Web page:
Forgive that youtube uploader for mistaking an instrumental bridge for a “cool long solo.” That is just another indication of how much people are being dumbed down with dialectics and commanded to ignore other elements of the Seven Liberal Arts — which include both the Trivium and Quadrivium (music, astronomy, arithmetic and geometry). Modern education is about learing how to follow the instructions of those who, as Thomas Carlyle put it, know which types of clothes to wear among the masses, who know how to follow instructions and fit in.
Around two hundred years ago, the NWO started granting this thing called a Ph.D to men who demonstrated that they understood how to “play the game,” so to speak. As Thomas Carlyle lamented, such career-path bureaucrats chose to wear the red and black of dialectics, to become those brazen Professors who shouted “University!” and looted entire populations of despairing parents. Ph.Ds created new Ph.Ds, conjuring a self-professed authority for granting titles of Professor, and like a mold they spread.
North American members of the NWO, with their spiffy new States, sent to Prussia shipfuls of sons of sons-of-bitches, who returned with ample training to train others in the craft of manipulating all aspiring students either toward the guild of that preprogrammed craft or toward the four winds. Entrepreneurs and other artists resisted the siege of these black-robed usurpers, but the NWO had its monstrous governments ready to intervene on behalf of its connected brethren. The rest has been a slippery slope toward today’s reality show gazers.
While I marvelled at these things in turn, now recognizing some earthly object, now lifting my soul upwards as my body had been, I thought of looking at the book of Augustine’s Confessions, the gift of your love … I opened the little volulme, of handy size but of infinite charm, in order to read whatever met my eye, for nothing could meet it but what was pious and devout. I opened it by chance at the tenth book, while my brother stood intent to hear Augustine speak by mouth. I call God to witness, and my listener too, that these were the words on which my eyes fell: “Men go abroad to admire the heights of mountains … and themselves they neglect.” I confess I was amazed: and begging my brother, who was eager to hear more, not to trouble me, I closed the book, indignant with myself that at that very moment I was admiring earthly things.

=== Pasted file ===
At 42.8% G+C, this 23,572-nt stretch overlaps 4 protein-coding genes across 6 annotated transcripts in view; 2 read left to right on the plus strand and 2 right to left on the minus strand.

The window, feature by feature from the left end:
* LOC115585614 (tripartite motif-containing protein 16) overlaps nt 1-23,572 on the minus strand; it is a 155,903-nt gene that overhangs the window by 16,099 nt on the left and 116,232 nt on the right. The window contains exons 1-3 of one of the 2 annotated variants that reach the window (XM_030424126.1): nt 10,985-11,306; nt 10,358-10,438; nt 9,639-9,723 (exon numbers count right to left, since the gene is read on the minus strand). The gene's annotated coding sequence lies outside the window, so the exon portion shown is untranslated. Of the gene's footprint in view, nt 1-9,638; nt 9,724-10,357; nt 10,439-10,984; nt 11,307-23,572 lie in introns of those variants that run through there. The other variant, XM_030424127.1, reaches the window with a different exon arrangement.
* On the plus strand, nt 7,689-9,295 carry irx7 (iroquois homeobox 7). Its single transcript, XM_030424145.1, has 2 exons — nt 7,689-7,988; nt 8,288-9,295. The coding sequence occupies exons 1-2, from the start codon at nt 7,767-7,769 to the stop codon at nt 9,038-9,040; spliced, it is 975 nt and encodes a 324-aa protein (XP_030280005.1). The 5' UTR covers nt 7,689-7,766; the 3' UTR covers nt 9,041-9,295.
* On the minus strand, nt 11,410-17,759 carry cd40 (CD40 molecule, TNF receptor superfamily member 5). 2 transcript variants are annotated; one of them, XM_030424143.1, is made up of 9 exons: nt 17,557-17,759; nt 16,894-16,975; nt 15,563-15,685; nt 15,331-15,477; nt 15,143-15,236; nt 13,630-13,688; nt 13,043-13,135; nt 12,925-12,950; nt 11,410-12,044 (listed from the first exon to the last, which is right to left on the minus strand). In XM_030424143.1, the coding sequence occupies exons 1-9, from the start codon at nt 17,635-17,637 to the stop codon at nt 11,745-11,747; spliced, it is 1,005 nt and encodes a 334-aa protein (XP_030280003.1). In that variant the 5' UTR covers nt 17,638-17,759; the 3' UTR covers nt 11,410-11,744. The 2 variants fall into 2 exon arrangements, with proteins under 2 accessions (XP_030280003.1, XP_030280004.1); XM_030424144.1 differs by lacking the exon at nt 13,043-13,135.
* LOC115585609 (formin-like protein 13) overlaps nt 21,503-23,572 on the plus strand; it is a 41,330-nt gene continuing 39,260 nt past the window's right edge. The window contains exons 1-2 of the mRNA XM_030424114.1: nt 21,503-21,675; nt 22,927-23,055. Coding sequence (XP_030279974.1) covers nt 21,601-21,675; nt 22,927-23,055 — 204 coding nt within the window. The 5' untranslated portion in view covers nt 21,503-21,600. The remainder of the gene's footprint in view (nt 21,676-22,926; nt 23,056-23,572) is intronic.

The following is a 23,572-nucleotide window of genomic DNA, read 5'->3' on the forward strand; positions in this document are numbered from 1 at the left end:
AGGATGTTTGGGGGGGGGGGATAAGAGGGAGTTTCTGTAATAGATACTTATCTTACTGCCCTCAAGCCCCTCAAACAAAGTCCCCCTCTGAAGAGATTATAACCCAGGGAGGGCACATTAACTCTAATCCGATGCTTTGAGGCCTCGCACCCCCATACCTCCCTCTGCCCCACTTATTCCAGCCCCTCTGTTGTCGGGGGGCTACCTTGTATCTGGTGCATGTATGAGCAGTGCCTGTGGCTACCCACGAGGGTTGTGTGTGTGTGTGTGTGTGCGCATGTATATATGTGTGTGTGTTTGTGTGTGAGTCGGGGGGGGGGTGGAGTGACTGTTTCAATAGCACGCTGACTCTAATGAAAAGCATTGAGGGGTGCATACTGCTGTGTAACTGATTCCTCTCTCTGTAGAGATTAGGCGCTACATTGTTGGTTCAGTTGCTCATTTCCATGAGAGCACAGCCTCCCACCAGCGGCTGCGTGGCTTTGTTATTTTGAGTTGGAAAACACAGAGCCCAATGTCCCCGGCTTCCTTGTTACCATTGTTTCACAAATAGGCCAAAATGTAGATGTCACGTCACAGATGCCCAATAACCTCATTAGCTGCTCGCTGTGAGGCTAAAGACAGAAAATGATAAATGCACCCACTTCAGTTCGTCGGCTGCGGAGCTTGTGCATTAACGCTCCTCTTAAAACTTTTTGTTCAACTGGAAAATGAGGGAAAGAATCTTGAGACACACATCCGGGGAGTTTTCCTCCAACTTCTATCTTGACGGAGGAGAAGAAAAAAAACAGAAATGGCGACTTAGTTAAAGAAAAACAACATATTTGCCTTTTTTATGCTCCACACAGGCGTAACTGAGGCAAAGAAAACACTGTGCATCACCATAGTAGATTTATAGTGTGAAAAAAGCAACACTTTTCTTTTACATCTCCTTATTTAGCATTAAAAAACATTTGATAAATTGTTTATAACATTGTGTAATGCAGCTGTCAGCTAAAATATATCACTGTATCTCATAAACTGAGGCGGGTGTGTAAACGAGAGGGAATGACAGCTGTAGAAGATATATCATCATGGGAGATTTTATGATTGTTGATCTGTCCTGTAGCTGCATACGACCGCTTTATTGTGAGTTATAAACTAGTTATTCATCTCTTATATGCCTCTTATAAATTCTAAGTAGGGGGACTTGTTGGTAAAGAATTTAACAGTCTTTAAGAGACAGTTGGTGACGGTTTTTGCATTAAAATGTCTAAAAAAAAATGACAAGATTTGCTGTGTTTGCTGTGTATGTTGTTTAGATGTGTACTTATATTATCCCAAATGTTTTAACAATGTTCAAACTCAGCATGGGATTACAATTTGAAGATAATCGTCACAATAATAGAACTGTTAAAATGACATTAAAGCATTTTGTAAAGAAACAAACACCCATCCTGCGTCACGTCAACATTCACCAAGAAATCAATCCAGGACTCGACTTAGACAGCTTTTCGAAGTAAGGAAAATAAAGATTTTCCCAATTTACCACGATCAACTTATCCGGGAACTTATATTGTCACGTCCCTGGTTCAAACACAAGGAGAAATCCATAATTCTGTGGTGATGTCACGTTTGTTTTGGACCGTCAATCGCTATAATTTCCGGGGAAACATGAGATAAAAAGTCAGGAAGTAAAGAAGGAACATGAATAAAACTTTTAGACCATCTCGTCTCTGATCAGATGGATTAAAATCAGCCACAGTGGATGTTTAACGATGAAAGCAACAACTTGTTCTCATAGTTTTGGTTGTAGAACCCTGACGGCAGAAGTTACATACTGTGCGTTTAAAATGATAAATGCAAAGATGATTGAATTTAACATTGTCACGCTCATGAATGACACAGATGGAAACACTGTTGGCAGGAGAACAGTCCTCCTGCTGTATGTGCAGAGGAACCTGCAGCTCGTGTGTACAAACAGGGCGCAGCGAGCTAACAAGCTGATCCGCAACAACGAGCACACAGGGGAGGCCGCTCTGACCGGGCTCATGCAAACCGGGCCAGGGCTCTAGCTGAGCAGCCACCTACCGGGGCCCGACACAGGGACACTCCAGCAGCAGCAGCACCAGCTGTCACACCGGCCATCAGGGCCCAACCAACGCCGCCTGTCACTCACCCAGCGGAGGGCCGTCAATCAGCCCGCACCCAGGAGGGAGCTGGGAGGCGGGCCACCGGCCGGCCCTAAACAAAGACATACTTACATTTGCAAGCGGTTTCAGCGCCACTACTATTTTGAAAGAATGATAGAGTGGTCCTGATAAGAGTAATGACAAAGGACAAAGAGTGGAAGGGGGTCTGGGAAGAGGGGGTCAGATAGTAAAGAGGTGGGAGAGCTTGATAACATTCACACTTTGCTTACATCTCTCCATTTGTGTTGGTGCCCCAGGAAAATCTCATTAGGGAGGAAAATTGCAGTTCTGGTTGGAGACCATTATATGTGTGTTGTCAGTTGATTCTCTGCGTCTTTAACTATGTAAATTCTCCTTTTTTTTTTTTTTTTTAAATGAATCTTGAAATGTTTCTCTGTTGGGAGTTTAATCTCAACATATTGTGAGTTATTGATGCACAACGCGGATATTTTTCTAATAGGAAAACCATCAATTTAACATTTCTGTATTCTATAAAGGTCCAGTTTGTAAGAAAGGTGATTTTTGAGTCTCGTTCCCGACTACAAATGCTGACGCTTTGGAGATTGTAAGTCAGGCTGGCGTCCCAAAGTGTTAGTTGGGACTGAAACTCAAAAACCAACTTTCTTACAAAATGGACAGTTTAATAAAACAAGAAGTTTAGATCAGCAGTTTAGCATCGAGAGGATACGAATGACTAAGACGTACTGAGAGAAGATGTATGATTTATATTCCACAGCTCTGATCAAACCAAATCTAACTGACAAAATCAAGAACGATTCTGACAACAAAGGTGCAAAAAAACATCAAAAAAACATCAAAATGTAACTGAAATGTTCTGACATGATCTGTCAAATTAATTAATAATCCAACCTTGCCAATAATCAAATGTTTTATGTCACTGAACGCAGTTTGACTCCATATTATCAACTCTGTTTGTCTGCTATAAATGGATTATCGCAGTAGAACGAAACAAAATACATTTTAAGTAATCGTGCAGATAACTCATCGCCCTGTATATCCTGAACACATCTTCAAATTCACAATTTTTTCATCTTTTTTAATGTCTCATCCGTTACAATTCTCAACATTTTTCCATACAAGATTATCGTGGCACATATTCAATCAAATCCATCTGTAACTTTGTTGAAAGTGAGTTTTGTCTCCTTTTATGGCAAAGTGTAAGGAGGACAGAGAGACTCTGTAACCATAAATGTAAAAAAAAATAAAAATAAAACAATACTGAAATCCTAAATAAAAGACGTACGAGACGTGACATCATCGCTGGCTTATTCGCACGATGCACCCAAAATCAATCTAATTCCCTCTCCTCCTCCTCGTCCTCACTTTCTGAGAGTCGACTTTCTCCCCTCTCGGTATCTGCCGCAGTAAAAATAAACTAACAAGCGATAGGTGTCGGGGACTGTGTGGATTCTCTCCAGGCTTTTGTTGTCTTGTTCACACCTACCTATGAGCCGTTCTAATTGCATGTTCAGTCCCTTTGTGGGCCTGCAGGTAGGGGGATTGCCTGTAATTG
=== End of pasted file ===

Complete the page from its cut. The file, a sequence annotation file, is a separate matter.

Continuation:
Petrarch, being a poet and grammarian, had many more important things to say about the differences between reality and the matrix, but it’s economist and historian Murray Rothbard who tipped off recent generations with his book Education: Free and Compulsory, so he gets to provide a final breeze of refreshing erudition (if not eloquence — note his common reliance on passive-voice sentence structure):
We need not linger long over the status of education in ancient Greece and Rome. In Athens, the original practice of compulsory state education later gave way to a voluntary system. In Sparta, on the other hand, an ancient model for modern totalitarianism, the State was organized as one vast military camp, and the children were seized by the State and educated in barracks to the ideal of State obedience. Sparta realized the full logical conclusion of the compulsory system; absolute State control over the “whole child”; uniformity and education in passive obedience to State orders. The most important consequence of this system was that it provided the ideal for Plato, who made this educational system the basis of his ideal State, as set forth in the Republic and the Laws. Plato’s “Utopia” was the first model for later despotisms — compulsory education and obedience were stressed, there was “communism” of children among the elite “guardians” who also had no private property, and lying was considered a proper instrument for the State to use in its indoctrination of the people.
It is hardly coincidence that the most notoriously despotic State in Europe — Prussia — was the first to have a national system of compulsory education, nor that the original inspiration, as we have seen, was Luther and his doctrine of obedience to State absolutism. As Mr. Twentyman put it: “State interference in education was almost coincident with the rise of the Prussian state.”